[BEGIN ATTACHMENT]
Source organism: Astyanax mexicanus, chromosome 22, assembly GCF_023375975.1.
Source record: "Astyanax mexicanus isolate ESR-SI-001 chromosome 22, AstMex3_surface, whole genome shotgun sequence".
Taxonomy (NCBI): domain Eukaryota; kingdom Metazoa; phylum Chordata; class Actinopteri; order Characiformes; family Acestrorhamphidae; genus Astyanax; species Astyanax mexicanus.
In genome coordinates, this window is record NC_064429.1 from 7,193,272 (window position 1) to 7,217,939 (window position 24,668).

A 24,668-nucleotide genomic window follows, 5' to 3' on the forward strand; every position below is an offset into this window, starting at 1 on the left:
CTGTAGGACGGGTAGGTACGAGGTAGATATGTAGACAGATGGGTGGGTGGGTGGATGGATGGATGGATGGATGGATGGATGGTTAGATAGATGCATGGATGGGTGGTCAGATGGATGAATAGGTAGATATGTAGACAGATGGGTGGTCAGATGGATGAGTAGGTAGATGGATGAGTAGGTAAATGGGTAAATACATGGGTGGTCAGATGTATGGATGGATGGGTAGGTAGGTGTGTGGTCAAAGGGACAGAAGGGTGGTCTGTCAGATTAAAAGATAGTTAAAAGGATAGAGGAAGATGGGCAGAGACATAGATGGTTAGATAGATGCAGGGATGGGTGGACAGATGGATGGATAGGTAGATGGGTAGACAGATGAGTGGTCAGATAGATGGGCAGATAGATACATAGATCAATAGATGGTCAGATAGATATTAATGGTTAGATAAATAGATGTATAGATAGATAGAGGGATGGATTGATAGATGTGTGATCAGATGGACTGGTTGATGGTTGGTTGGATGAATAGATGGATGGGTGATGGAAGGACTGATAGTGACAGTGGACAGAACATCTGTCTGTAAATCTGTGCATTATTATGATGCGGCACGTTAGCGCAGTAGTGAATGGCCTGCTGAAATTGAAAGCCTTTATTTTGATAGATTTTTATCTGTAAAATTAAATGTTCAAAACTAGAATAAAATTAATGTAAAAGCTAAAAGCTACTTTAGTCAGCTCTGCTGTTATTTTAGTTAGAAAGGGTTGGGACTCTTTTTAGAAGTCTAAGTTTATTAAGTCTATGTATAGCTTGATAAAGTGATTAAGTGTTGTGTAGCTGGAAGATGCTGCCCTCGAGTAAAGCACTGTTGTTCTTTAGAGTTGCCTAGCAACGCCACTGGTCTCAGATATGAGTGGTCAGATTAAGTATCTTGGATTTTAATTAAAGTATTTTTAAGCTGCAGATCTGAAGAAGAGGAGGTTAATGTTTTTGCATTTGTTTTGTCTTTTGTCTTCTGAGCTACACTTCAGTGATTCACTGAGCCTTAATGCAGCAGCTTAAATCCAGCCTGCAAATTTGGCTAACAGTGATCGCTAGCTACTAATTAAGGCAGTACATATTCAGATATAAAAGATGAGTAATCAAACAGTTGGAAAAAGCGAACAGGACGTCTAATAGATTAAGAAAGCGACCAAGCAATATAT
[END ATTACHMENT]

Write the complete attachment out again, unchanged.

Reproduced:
Source organism: Astyanax mexicanus, chromosome 22, assembly GCF_023375975.1.
Source record: "Astyanax mexicanus isolate ESR-SI-001 chromosome 22, AstMex3_surface, whole genome shotgun sequence".
Taxonomy (NCBI): domain Eukaryota; kingdom Metazoa; phylum Chordata; class Actinopteri; order Characiformes; family Acestrorhamphidae; genus Astyanax; species Astyanax mexicanus.
In genome coordinates, this window is record NC_064429.1 from 7,193,272 (window position 1) to 7,217,939 (window position 24,668).

A 24,668-nucleotide genomic window follows, 5' to 3' on the forward strand; every position below is an offset into this window, starting at 1 on the left:
CTGTAGGACGGGTAGGTACGAGGTAGATATGTAGACAGATGGGTGGGTGGGTGGATGGATGGATGGATGGATGGATGGATGGTTAGATAGATGCATGGATGGGTGGTCAGATGGATGAATAGGTAGATATGTAGACAGATGGGTGGTCAGATGGATGAGTAGGTAGATGGATGAGTAGGTAAATGGGTAAATACATGGGTGGTCAGATGTATGGATGGATGGGTAGGTAGGTGTGTGGTCAAAGGGACAGAAGGGTGGTCTGTCAGATTAAAAGATAGTTAAAAGGATAGAGGAAGATGGGCAGAGACATAGATGGTTAGATAGATGCAGGGATGGGTGGACAGATGGATGGATAGGTAGATGGGTAGACAGATGAGTGGTCAGATAGATGGGCAGATAGATACATAGATCAATAGATGGTCAGATAGATATTAATGGTTAGATAAATAGATGTATAGATAGATAGAGGGATGGATTGATAGATGTGTGATCAGATGGACTGGTTGATGGTTGGTTGGATGAATAGATGGATGGGTGATGGAAGGACTGATAGTGACAGTGGACAGAACATCTGTCTGTAAATCTGTGCATTATTATGATGCGGCACGTTAGCGCAGTAGTGAATGGCCTGCTGAAATTGAAAGCCTTTATTTTGATAGATTTTTATCTGTAAAATTAAATGTTCAAAACTAGAATAAAATTAATGTAAAAGCTAAAAGCTACTTTAGTCAGCTCTGCTGTTATTTTAGTTAGAAAGGGTTGGGACTCTTTTTAGAAGTCTAAGTTTATTAAGTCTATGTATAGCTTGATAAAGTGATTAAGTGTTGTGTAGCTGGAAGATGCTGCCCTCGAGTAAAGCACTGTTGTTCTTTAGAGTTGCCTAGCAACGCCACTGGTCTCAGATATGAGTGGTCAGATTAAGTATCTTGGATTTTAATTAAAGTATTTTTAAGCTGCAGATCTGAAGAAGAGGAGGTTAATGTTTTTGCATTTGTTTTGTCTTTTGTCTTCTGAGCTACACTTCAGTGATTCACTGAGCCTTAATGCAGCAGCTTAAATCCAGCCTGCAAATTTGGCTAACAGTGATCGCTAGCTACTAATTAAGGCAGTACATATTCAGATATAAAAGATGAGTAATCAAACAGTTGGAAAAAGCGAACAGGACGTCTAATAGATTAAGAAAGCGACCAAGCAATATAT